It certainly has been the summer of discontent as it relates to waterfront labor and their employer counterparts. Both the west coast and east coast have seen their share of issues:

1) The International Longshore & Warehouse Union (ILWU) and the Pacific Maritime Association (PMA) reached a tentative contract agreement on June 14th for dockworkers on the US West Coast. The agreement is now in the caucus process and is being reviewed by the 29 locals and 22,000 members of the ILWU.

2) ILWU Canada was on strike the first thirteen days of July. They returned when a tentative deal was reached. However, the tentative agreement was rejected five days later, and union workers threatened to strike again. The two sides went back to the bargaining table, and a strike was averted. On July 20th, a second deal was reached giving a 19.2% wage increase over four years and an 18.5% increase in pensions and benefits. The union members rejected that offer as well. Now, there’s another offer on the table.

3) The International Longshoremen’s Association (ILA) and the United States Maritime Alliance (USMX) negotiations are reportedly not going well. At this point, only two locals, New York/New Jersey and Baltimore, that have come to an agreement on local issues. The other twelve locals are nowhere close an agreement. As it relates to the master contract covering wages and pensions, there has been no meaningful progress there either. The sides seem far apart on wages, jurisdiction and automation.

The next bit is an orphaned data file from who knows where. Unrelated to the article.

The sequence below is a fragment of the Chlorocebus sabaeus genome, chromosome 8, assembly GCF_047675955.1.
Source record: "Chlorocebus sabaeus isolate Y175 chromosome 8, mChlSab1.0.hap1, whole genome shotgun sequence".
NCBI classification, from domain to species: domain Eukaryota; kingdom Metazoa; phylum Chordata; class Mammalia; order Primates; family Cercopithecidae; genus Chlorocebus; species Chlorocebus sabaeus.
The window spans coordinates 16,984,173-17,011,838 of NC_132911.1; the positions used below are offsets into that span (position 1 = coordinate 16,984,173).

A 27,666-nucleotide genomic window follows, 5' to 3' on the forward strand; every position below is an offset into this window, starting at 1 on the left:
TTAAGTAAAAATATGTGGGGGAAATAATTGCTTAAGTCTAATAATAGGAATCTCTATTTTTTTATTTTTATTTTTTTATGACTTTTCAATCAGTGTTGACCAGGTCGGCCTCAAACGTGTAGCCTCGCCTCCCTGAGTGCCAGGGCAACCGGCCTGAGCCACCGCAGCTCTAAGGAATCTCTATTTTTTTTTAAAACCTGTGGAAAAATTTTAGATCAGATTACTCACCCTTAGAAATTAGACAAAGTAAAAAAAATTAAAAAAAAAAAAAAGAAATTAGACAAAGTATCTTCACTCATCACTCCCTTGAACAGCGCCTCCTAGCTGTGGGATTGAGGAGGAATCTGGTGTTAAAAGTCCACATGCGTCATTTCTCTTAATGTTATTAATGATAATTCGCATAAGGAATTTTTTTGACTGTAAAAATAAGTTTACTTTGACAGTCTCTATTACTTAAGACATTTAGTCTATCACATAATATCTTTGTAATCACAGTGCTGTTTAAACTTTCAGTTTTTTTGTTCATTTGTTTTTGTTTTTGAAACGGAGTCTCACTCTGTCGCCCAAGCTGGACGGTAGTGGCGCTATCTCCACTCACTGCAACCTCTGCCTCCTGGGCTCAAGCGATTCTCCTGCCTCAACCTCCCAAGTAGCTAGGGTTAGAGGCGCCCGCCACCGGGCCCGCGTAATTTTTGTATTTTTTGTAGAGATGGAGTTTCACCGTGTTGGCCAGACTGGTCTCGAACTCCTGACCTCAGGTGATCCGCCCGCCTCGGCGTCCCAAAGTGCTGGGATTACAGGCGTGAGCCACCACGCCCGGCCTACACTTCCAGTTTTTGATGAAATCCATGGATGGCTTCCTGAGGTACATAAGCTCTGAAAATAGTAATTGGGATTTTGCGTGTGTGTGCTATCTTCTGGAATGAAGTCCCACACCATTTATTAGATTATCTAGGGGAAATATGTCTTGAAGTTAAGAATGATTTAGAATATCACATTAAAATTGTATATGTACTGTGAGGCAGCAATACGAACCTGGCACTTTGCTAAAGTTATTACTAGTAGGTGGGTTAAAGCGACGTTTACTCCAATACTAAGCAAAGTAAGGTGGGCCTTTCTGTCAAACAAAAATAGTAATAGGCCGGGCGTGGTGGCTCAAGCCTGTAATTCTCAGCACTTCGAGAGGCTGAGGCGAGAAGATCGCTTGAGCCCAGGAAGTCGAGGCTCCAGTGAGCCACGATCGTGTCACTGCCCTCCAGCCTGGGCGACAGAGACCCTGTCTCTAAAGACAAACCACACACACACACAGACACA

4) The Port of Charleston, not a party to the ILA/USMX master contract, uses a hybrid model where state employees operate cranes and on-dock equipment and ILA members handle maintenance and repair and clerical functions. The two sides are at odds over the interpretation of contract language as it relates to new terminals. The ILA states any expansion or new terminal is under their jurisdiction, while USMX and South Carolina State Port Authority (SC Ports) disagree. The dispute over labor at SC Port’s Hugh K. Leatherman terminal was first heard by the National Labor Relations Board (NLRB) who ruled in favor of the union. USMX and SC Ports appealed to the US Circuit Court, who also ruled in the ILA’s favor. Employers have ninety days to decide if they will appeal to the US Supreme Court.

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